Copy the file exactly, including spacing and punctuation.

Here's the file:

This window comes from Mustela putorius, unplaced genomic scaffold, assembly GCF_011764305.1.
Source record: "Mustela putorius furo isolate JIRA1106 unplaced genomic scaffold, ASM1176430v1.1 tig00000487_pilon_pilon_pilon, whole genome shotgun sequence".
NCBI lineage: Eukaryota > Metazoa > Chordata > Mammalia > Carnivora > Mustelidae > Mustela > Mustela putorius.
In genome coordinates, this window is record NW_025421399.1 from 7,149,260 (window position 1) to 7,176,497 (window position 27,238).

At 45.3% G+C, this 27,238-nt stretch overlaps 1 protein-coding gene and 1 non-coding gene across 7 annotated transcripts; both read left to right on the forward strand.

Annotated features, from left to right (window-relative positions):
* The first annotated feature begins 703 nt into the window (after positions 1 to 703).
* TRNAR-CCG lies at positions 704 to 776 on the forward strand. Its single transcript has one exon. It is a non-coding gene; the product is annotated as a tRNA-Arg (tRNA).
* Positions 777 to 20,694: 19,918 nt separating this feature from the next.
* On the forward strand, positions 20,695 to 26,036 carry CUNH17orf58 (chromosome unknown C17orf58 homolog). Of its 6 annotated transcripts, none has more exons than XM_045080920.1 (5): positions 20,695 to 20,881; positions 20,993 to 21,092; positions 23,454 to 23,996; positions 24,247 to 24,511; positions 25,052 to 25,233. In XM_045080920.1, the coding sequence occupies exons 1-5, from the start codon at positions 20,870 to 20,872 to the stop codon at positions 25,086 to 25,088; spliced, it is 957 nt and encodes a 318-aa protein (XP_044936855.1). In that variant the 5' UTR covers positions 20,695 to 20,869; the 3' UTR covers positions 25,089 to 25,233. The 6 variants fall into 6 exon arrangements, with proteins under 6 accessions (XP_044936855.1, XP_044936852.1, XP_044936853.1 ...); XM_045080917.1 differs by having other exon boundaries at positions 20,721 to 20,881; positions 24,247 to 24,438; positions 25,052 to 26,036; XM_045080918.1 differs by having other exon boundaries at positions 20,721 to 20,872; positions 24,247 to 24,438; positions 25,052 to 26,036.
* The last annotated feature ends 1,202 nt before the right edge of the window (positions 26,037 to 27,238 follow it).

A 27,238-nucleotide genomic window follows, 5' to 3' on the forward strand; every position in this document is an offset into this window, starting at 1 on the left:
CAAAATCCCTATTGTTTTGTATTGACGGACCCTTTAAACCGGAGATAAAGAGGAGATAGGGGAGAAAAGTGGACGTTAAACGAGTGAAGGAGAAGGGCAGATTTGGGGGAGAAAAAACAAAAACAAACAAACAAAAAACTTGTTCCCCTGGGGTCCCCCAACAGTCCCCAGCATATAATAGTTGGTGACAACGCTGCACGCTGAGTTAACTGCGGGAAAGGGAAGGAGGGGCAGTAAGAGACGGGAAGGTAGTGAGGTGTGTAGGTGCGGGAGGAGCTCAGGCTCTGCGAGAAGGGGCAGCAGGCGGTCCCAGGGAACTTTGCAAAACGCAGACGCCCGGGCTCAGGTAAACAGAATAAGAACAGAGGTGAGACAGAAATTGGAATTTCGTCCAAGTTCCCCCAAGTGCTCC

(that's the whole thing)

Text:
This window comes from Mustela putorius, unplaced genomic scaffold, assembly GCF_011764305.1.
Source record: "Mustela putorius furo isolate JIRA1106 unplaced genomic scaffold, ASM1176430v1.1 tig00000487_pilon_pilon_pilon, whole genome shotgun sequence".
NCBI lineage: Eukaryota > Metazoa > Chordata > Mammalia > Carnivora > Mustelidae > Mustela > Mustela putorius.
In genome coordinates, this window is record NW_025421399.1 from 7,149,260 (window position 1) to 7,176,497 (window position 27,238).

At 45.3% G+C, this 27,238-nt stretch overlaps 1 protein-coding gene and 1 non-coding gene across 7 annotated transcripts; both read left to right on the forward strand.

Annotated features, from left to right (window-relative positions):
* The first annotated feature begins 703 nt into the window (after positions 1 to 703).
* TRNAR-CCG lies at positions 704 to 776 on the forward strand. Its single transcript has one exon. It is a non-coding gene; the product is annotated as a tRNA-Arg (tRNA).
* Positions 777 to 20,694: 19,918 nt separating this feature from the next.
* On the forward strand, positions 20,695 to 26,036 carry CUNH17orf58 (chromosome unknown C17orf58 homolog). Of its 6 annotated transcripts, none has more exons than XM_045080920.1 (5): positions 20,695 to 20,881; positions 20,993 to 21,092; positions 23,454 to 23,996; positions 24,247 to 24,511; positions 25,052 to 25,233. In XM_045080920.1, the coding sequence occupies exons 1-5, from the start codon at positions 20,870 to 20,872 to the stop codon at positions 25,086 to 25,088; spliced, it is 957 nt and encodes a 318-aa protein (XP_044936855.1). In that variant the 5' UTR covers positions 20,695 to 20,869; the 3' UTR covers positions 25,089 to 25,233. The 6 variants fall into 6 exon arrangements, with proteins under 6 accessions (XP_044936855.1, XP_044936852.1, XP_044936853.1 ...); XM_045080917.1 differs by having other exon boundaries at positions 20,721 to 20,881; positions 24,247 to 24,438; positions 25,052 to 26,036; XM_045080918.1 differs by having other exon boundaries at positions 20,721 to 20,872; positions 24,247 to 24,438; positions 25,052 to 26,036.
* The last annotated feature ends 1,202 nt before the right edge of the window (positions 26,037 to 27,238 follow it).

A 27,238-nucleotide genomic window follows, 5' to 3' on the forward strand; every position in this document is an offset into this window, starting at 1 on the left:
CAAAATCCCTATTGTTTTGTATTGACGGACCCTTTAAACCGGAGATAAAGAGGAGATAGGGGAGAAAAGTGGACGTTAAACGAGTGAAGGAGAAGGGCAGATTTGGGGGAGAAAAAACAAAAACAAACAAACAAAAAACTTGTTCCCCTGGGGTCCCCCAACAGTCCCCAGCATATAATAGTTGGTGACAACGCTGCACGCTGAGTTAACTGCGGGAAAGGGAAGGAGGGGCAGTAAGAGACGGGAAGGTAGTGAGGTGTGTAGGTGCGGGAGGAGCTCAGGCTCTGCGAGAAGGGGCAGCAGGCGGTCCCAGGGAACTTTGCAAAACGCAGACGCCCGGGCTCAGGTAAACAGAATAAGAACAGAGGTGAGACAGAAATTGGAATTTCGTCCAAGTTCCCCCAAGTGCTCC